Charles Marville began his career as an illustrator, coming to photography later in life (and early in the life of the medium, as it had only been invented eleven years before he picked up a camera). His early work displayed country scenes and self portraits, like the one of Marville on the bank of the Rhine, hand held up poetically to brow. The cathedrals at Chartres and Rheims offered fertile subjects for his developing eye. I liked the treasures he showed in a tableau at the latter, complete with a mysterious mummified cat. He also did cloud studies, incredibly difficult in an era when everything shot needed a different exposure.

Then Marville found his artistic voice. He began depicting the narrow, winding alleyways and lanes of Paris just as Baron Georges-Eugène Haussmann was transforming it with new, grand boulevards and public buildings at the behest of Napolean III. The government encouraged him, too, appointing him the official photographer of the city, with a surprising sense that all this would be going away forever. It was now his job to capture the rapidly disappearing, incredibly textured urban micro-landscapes of the mid-century City of Light. The streets glisten, both with rainwater and the sewage that runs down every gutter.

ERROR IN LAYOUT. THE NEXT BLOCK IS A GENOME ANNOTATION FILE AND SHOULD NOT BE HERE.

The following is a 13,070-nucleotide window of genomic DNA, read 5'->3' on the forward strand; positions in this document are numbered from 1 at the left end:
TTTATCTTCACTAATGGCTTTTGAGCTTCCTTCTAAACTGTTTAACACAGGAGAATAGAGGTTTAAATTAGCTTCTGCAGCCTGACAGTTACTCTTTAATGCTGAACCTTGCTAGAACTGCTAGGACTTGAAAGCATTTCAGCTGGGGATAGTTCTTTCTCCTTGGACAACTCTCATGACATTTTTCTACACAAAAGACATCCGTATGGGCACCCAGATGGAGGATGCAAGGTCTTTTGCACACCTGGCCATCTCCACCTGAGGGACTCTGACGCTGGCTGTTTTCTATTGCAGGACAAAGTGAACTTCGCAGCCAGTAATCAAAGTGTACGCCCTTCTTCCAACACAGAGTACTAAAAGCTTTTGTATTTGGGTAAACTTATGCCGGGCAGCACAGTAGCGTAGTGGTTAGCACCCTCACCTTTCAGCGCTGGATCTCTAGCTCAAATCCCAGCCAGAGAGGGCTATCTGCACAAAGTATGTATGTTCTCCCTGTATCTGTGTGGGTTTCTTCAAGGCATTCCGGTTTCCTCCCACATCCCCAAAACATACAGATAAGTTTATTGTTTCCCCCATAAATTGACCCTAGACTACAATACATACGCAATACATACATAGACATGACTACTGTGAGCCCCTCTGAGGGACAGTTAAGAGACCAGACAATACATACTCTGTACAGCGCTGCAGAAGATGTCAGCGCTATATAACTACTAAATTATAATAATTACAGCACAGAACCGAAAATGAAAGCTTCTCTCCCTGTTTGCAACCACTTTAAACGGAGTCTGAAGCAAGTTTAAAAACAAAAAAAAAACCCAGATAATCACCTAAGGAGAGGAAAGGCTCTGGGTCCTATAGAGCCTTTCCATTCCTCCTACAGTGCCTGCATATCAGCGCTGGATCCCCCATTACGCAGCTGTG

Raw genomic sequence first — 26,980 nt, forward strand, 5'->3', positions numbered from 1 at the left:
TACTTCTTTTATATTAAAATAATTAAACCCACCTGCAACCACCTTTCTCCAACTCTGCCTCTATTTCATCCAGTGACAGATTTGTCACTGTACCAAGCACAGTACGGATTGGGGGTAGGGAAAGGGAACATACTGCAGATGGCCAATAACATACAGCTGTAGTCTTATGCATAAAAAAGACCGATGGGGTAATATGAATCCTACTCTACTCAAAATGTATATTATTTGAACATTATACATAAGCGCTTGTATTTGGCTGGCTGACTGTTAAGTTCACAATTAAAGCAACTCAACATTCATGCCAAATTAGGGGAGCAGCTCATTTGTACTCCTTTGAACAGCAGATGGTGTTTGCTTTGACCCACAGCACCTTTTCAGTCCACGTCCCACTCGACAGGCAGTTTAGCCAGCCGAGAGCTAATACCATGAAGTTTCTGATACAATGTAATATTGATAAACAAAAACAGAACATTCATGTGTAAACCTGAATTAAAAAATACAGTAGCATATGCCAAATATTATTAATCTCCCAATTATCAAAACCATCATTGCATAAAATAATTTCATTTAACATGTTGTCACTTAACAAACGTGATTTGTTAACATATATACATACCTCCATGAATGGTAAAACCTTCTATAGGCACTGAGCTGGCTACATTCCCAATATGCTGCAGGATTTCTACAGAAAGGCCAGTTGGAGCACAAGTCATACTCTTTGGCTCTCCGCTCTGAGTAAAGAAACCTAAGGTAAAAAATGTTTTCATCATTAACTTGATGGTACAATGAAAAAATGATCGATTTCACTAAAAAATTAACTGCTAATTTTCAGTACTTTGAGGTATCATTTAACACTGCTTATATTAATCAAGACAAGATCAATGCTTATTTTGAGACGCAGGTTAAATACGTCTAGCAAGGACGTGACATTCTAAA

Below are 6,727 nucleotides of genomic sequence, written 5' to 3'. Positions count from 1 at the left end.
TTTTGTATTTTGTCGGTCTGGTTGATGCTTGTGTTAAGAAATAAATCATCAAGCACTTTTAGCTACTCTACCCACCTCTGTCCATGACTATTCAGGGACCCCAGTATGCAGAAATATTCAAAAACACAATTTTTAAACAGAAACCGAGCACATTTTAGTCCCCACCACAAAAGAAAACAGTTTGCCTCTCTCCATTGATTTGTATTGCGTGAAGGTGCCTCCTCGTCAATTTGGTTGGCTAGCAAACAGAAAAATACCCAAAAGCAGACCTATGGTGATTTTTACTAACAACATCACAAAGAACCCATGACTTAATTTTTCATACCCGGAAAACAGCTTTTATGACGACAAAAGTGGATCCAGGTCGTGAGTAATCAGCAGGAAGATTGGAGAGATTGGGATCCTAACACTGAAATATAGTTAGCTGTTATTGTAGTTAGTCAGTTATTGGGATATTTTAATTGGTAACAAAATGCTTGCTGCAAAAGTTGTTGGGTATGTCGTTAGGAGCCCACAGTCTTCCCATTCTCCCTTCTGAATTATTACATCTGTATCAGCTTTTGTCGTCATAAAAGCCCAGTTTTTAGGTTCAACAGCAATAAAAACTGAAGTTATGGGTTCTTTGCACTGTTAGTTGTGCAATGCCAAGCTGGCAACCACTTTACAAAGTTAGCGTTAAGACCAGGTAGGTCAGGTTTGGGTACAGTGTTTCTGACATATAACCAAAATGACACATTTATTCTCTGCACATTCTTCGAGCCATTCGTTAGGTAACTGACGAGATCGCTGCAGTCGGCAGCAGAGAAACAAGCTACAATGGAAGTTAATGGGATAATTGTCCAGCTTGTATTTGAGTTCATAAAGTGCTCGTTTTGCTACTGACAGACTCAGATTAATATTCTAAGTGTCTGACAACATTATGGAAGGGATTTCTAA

Impasse de la Bouteille, vue prise de la rue Montorgueil. Paris (IIËme arr.), 1865-1868. Photographie de Charles Marville (1816-1879). Paris, musÈe Carnavalet. Dimensions : 35,90 X 27,70 cm Dimensions de la vue

It was a time that was somewhat appalled to see itself speeding pell mell into the future. Le Temps commented about “grand roads vomiting and absorbing torrents of pedestrians and vehicles” on some of the new perfectly paved roads. It is that very contrast that makes this work so poignant, of course.

Marville frequently used the motif of a “window” or opening at the back of the picture to lead your eye back.